bit

One of the many shapes of diamond drill bits. I liked the flat bottomed bits the best versus the conical shaped bits. With the extra surface area, they drilled faster. For just this wine bottle I had about 1 inch of glass to drill, which took an hour with my cheap bits. Have I sold you on the nicer bits yet?

dremel

This enormous wine bottle had a conveniently concave shaped bottle to keep the water from flinging away while I was drilling.

For more photos of the glass Cactus Lights, check out these installation photos. The wine bottle strand is the shorty! It’s sister is 7 feet tall.

Post Game Show:

Start off by drilling some tests to take the pressure off from having to make a perfect hole the first time around.

Another set up idea is to use a fish tank to catch the excess water. It was suggested to me to use the fish tank motor to circular the water. I think this would be particularly helpful when there is lots of drilling to do.

I tried a glass/masonry bit that didn’t have any abrasive diamonds attached to it and it shattered several glasses. It seems like diamond bits are the way to go.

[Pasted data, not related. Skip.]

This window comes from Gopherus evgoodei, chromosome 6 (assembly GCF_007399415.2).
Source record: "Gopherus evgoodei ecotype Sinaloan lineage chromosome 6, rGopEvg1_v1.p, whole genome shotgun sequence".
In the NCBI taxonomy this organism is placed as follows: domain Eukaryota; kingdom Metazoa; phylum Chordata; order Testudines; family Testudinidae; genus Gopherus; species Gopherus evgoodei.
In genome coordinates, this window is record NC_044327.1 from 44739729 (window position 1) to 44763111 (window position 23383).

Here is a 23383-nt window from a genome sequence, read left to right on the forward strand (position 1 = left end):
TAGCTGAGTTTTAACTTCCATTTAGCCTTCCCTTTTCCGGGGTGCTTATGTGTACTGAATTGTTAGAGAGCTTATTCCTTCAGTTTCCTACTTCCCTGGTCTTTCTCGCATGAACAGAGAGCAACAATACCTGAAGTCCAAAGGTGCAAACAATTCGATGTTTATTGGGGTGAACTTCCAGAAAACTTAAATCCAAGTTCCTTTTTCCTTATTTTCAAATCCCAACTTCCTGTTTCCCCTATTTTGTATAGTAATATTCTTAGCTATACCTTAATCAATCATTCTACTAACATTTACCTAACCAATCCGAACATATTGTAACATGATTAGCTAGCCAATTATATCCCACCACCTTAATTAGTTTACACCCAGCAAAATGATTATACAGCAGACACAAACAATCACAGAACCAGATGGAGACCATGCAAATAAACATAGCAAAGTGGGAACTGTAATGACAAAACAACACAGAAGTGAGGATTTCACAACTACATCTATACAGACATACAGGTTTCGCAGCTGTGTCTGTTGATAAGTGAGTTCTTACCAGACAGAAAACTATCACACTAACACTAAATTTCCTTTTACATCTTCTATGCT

If you’re drilling a super thin glass bottle, you can put a wooden support in the inside, right on the other side of where you are drilling. This should help prevent the weight of the drill and bit from breaking the glass.

If you have to drill for a while, be mindful to take breaks when your mind starts to wander. You need to stay completely focused while using the drill. Also, be aware if the motor starts to heat up and give it a rest if that happens.

Even though I used water and drilled glass into a power, it wasn’t very messy drilling glass. I obviously didn’t do this around food, but clean up was simple.

Friday, December 2, 2011

November 2011 Happenings In The Studio (H.I.T.S.)

 

henna HITS header[2]

Each month I recap what I did as a visual artist over the last 30 days, in this monthly post called Happenings in the studio, aka the Hits.

 

The big news is that the glass Cactus Lights are installed! After five months of researching where to get materials and tons of different tests, the lights are lit. You should come check them out. They are hung at The Open Matt in Oakland, CA. The lights set the mood for the music room, where there’s going to be regular shows. For now, we hang out in there pre and post workout from kung fu training.

I helped Philip Krohn animate a stop motion that’s about 22 seconds long. The short is in post production and it will be on youtube very soon!

earth art widget copy

In the Earth sticker world, records are being broken. We had the largest sale to date of almost 3,000 stickers and it was also our first over seas sale. I also figured out how to make a widget advertising the sticker on this blog and on a couple of blogs that I manage.